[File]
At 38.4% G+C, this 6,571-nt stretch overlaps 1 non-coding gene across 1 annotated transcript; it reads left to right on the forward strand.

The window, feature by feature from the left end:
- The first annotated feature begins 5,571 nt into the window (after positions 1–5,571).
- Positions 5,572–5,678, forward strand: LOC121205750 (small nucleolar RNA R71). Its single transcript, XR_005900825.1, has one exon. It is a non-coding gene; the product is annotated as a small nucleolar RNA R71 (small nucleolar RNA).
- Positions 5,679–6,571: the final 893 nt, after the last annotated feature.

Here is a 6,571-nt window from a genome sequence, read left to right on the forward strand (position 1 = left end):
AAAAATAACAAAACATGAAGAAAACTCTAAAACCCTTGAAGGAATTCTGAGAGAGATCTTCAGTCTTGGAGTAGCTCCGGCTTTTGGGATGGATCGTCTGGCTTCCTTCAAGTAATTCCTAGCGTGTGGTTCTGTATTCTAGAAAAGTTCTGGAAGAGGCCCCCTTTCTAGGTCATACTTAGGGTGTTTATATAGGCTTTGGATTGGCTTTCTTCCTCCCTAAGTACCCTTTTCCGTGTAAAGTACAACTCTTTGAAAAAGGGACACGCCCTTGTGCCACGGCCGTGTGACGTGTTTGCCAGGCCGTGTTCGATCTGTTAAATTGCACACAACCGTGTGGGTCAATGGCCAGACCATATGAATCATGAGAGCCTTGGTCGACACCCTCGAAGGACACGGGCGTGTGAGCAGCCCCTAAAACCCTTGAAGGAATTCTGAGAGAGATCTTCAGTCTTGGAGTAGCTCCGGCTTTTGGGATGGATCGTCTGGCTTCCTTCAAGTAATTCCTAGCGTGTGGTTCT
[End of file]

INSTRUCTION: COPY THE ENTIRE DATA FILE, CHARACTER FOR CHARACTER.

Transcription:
At 38.4% G+C, this 6,571-nt stretch overlaps 1 non-coding gene across 1 annotated transcript; it reads left to right on the forward strand.

The window, feature by feature from the left end:
- The first annotated feature begins 5,571 nt into the window (after positions 1–5,571).
- Positions 5,572–5,678, forward strand: LOC121205750 (small nucleolar RNA R71). Its single transcript, XR_005900825.1, has one exon. It is a non-coding gene; the product is annotated as a small nucleolar RNA R71 (small nucleolar RNA).
- Positions 5,679–6,571: the final 893 nt, after the last annotated feature.

Here is a 6,571-nt window from a genome sequence, read left to right on the forward strand (position 1 = left end):
AAAAATAACAAAACATGAAGAAAACTCTAAAACCCTTGAAGGAATTCTGAGAGAGATCTTCAGTCTTGGAGTAGCTCCGGCTTTTGGGATGGATCGTCTGGCTTCCTTCAAGTAATTCCTAGCGTGTGGTTCTGTATTCTAGAAAAGTTCTGGAAGAGGCCCCCTTTCTAGGTCATACTTAGGGTGTTTATATAGGCTTTGGATTGGCTTTCTTCCTCCCTAAGTACCCTTTTCCGTGTAAAGTACAACTCTTTGAAAAAGGGACACGCCCTTGTGCCACGGCCGTGTGACGTGTTTGCCAGGCCGTGTTCGATCTGTTAAATTGCACACAACCGTGTGGGTCAATGGCCAGACCATATGAATCATGAGAGCCTTGGTCGACACCCTCGAAGGACACGGGCGTGTGAGCAGCCCCTAAAACCCTTGAAGGAATTCTGAGAGAGATCTTCAGTCTTGGAGTAGCTCCGGCTTTTGGGATGGATCGTCTGGCTTCCTTCAAGTAATTCCTAGCGTGTGGTTCT